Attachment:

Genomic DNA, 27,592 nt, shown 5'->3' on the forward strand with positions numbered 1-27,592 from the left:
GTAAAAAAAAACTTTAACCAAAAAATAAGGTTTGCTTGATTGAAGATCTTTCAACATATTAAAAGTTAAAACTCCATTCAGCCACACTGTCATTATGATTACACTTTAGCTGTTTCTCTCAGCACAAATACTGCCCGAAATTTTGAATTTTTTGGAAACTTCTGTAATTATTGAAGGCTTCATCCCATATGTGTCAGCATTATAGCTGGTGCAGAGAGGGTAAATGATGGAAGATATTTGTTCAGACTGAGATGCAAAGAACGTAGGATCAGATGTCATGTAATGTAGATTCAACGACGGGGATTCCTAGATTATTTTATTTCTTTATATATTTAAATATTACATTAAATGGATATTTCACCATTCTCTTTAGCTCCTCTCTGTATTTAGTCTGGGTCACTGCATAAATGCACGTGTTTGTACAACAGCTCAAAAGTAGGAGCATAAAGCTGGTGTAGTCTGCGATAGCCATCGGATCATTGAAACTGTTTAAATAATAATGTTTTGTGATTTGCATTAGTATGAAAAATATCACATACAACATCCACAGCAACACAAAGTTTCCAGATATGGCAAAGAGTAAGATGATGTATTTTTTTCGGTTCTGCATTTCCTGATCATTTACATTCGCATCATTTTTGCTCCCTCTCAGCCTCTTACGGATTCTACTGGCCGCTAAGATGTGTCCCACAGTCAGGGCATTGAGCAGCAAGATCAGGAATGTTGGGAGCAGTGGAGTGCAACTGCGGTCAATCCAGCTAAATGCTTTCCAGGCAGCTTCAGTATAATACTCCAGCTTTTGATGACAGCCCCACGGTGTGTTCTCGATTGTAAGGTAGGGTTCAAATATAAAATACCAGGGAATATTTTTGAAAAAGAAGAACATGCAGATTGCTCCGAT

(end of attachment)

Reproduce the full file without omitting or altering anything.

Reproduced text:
Genomic DNA, 27,592 nt, shown 5'->3' on the forward strand with positions numbered 1-27,592 from the left:
GTAAAAAAAAACTTTAACCAAAAAATAAGGTTTGCTTGATTGAAGATCTTTCAACATATTAAAAGTTAAAACTCCATTCAGCCACACTGTCATTATGATTACACTTTAGCTGTTTCTCTCAGCACAAATACTGCCCGAAATTTTGAATTTTTTGGAAACTTCTGTAATTATTGAAGGCTTCATCCCATATGTGTCAGCATTATAGCTGGTGCAGAGAGGGTAAATGATGGAAGATATTTGTTCAGACTGAGATGCAAAGAACGTAGGATCAGATGTCATGTAATGTAGATTCAACGACGGGGATTCCTAGATTATTTTATTTCTTTATATATTTAAATATTACATTAAATGGATATTTCACCATTCTCTTTAGCTCCTCTCTGTATTTAGTCTGGGTCACTGCATAAATGCACGTGTTTGTACAACAGCTCAAAAGTAGGAGCATAAAGCTGGTGTAGTCTGCGATAGCCATCGGATCATTGAAACTGTTTAAATAATAATGTTTTGTGATTTGCATTAGTATGAAAAATATCACATACAACATCCACAGCAACACAAAGTTTCCAGATATGGCAAAGAGTAAGATGATGTATTTTTTTCGGTTCTGCATTTCCTGATCATTTACATTCGCATCATTTTTGCTCCCTCTCAGCCTCTTACGGATTCTACTGGCCGCTAAGATGTGTCCCACAGTCAGGGCATTGAGCAGCAAGATCAGGAATGTTGGGAGCAGTGGAGTGCAACTGCGGTCAATCCAGCTAAATGCTTTCCAGGCAGCTTCAGTATAATACTCCAGCTTTTGATGACAGCCCCACGGTGTGTTCTCGATTGTAAGGTAGGGTTCAAATATAAAATACCAGGGAATATTTTTGAAAAAGAAGAACATGCAGATTGCTCCGAT